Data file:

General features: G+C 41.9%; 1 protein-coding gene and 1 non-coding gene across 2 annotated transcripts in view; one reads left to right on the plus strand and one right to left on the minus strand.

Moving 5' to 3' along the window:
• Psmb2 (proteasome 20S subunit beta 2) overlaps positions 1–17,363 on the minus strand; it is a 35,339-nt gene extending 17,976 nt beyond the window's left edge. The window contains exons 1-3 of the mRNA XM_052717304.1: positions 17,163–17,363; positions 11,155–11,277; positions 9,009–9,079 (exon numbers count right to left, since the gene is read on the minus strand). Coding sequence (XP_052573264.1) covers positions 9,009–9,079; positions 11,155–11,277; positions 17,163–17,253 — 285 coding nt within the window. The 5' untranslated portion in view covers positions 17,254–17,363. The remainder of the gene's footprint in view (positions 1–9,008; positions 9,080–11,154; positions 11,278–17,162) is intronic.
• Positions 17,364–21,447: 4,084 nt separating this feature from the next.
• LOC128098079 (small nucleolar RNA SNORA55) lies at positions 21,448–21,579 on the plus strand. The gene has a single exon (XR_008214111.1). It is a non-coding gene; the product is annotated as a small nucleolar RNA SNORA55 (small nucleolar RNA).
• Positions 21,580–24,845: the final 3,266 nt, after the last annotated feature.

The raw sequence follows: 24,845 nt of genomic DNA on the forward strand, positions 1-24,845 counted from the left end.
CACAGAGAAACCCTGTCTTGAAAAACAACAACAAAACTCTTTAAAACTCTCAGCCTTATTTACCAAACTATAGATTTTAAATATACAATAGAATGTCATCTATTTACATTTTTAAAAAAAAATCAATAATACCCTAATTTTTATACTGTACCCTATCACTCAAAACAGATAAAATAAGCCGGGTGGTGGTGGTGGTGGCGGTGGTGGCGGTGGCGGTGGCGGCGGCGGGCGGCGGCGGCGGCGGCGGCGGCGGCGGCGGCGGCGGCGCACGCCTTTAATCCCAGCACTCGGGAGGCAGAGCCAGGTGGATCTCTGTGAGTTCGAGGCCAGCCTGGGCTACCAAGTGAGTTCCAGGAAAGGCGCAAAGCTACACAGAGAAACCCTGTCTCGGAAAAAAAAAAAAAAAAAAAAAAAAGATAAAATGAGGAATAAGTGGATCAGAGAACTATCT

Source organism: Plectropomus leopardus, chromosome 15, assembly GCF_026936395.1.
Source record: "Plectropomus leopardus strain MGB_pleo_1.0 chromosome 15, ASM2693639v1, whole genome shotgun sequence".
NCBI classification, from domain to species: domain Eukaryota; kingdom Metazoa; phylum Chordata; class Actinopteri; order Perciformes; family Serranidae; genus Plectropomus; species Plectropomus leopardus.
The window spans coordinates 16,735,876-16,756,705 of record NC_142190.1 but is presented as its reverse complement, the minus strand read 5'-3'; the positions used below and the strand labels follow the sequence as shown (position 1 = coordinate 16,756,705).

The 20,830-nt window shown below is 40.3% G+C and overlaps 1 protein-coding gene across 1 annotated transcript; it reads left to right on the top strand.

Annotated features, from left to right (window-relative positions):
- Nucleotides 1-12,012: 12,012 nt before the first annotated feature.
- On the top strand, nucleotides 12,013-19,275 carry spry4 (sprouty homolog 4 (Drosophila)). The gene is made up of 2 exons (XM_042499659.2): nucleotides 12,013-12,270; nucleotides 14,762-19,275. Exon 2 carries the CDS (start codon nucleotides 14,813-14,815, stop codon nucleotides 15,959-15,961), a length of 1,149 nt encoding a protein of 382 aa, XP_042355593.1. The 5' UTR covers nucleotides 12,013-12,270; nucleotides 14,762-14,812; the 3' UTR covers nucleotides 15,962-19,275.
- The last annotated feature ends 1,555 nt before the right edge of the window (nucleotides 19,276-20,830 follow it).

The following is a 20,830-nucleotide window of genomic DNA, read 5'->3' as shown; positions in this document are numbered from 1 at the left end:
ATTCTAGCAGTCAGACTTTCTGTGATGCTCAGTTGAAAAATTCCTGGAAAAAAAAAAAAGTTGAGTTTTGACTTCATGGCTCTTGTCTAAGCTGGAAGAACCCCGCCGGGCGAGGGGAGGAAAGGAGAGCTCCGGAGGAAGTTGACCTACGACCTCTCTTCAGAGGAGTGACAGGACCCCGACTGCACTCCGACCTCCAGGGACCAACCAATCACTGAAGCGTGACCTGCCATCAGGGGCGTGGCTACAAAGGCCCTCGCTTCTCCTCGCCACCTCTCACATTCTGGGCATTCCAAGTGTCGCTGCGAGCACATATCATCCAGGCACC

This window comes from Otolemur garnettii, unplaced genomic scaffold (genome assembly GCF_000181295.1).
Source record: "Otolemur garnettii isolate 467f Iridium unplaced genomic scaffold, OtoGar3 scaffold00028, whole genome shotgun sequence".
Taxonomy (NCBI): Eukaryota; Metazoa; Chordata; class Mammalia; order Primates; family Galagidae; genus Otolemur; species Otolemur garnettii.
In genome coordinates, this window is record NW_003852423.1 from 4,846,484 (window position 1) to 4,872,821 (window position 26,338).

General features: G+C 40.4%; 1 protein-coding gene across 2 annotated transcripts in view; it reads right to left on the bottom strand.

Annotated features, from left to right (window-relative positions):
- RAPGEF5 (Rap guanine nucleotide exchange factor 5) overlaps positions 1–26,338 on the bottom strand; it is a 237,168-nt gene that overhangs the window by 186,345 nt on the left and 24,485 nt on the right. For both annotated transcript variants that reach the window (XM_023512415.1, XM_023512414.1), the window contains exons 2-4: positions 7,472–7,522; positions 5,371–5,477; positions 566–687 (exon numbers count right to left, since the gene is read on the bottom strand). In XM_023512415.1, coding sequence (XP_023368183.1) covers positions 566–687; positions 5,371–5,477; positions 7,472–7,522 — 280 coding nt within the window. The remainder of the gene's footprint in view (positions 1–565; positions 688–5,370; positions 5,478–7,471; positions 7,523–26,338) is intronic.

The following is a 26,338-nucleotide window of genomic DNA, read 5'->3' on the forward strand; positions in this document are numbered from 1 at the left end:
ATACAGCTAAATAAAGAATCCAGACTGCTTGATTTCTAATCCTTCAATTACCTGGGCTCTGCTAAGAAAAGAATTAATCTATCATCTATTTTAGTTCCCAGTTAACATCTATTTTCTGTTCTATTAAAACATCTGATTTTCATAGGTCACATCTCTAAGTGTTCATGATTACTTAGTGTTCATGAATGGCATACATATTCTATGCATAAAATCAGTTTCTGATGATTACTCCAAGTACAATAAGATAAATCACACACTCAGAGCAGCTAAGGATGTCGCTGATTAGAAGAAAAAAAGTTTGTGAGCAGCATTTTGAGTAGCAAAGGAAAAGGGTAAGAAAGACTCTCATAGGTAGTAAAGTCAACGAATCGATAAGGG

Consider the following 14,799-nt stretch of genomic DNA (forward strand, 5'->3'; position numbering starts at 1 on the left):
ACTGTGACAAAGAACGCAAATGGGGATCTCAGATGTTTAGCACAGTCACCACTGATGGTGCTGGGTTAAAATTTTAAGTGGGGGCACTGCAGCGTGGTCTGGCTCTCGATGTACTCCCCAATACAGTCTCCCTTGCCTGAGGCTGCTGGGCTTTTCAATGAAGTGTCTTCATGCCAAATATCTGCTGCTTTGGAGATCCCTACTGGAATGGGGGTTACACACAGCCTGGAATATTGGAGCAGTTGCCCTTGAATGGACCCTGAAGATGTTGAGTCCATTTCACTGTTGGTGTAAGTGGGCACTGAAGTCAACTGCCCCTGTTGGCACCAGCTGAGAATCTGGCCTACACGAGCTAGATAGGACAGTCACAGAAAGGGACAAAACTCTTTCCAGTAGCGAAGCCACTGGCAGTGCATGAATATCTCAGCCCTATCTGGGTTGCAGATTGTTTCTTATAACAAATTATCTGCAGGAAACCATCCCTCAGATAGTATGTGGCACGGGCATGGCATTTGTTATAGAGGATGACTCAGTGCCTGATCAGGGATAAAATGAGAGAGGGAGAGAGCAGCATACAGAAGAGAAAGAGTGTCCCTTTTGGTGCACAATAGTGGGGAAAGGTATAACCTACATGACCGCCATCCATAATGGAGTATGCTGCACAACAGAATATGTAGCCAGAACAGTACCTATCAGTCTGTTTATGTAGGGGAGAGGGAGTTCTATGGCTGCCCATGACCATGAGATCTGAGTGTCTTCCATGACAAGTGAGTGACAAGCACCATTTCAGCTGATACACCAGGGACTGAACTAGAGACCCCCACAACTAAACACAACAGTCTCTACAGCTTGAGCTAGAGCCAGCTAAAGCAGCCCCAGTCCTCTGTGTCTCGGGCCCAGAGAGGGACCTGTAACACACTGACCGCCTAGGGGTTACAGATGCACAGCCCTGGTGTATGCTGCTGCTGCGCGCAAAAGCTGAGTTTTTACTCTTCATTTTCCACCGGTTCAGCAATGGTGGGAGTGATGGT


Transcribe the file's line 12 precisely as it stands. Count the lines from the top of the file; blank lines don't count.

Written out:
The window spans coordinates 16,735,876-16,756,705 of record NC_142190.1 but is presented as its reverse complement, the minus strand read 5'-3'; the positions used below and the strand labels follow the sequence as shown (position 1 = coordinate 16,756,705).